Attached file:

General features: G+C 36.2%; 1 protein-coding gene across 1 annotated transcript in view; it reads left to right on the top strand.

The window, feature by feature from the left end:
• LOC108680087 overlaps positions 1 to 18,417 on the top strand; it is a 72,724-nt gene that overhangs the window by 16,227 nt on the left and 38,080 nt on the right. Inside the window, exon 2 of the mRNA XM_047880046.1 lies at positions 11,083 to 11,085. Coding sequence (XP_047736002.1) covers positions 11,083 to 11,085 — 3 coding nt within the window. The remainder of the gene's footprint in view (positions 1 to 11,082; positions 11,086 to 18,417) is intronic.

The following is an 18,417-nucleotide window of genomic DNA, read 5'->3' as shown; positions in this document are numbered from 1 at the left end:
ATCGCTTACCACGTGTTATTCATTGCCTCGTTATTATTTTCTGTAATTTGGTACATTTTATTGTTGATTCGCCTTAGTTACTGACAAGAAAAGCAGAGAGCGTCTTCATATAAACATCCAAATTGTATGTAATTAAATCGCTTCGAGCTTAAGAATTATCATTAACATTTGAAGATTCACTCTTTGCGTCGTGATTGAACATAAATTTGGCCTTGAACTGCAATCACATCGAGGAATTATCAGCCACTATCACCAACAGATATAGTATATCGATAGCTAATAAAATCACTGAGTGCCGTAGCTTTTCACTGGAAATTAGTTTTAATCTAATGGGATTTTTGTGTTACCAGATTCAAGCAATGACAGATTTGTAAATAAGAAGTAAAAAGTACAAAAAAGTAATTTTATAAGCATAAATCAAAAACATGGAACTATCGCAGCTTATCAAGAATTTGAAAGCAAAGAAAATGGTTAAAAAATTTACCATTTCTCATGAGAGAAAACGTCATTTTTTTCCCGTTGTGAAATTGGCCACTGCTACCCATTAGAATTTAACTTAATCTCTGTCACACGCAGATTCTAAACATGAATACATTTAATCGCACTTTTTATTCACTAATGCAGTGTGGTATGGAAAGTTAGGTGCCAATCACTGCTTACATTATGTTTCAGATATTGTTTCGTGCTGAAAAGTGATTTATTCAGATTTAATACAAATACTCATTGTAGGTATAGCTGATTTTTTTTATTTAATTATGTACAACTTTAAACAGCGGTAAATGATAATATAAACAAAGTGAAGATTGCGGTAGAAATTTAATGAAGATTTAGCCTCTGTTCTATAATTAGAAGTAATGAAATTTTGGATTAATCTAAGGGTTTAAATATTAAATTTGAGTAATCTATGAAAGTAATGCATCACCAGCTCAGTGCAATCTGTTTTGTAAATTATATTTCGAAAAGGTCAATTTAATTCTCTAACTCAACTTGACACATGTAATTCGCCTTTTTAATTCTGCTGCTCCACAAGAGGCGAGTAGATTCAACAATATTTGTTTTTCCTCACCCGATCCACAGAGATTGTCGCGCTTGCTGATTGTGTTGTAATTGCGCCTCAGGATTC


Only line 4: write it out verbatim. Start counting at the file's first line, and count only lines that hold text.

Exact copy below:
The following is an 18,417-nucleotide window of genomic DNA, read 5'->3' as shown; positions in this document are numbered from 1 at the left end: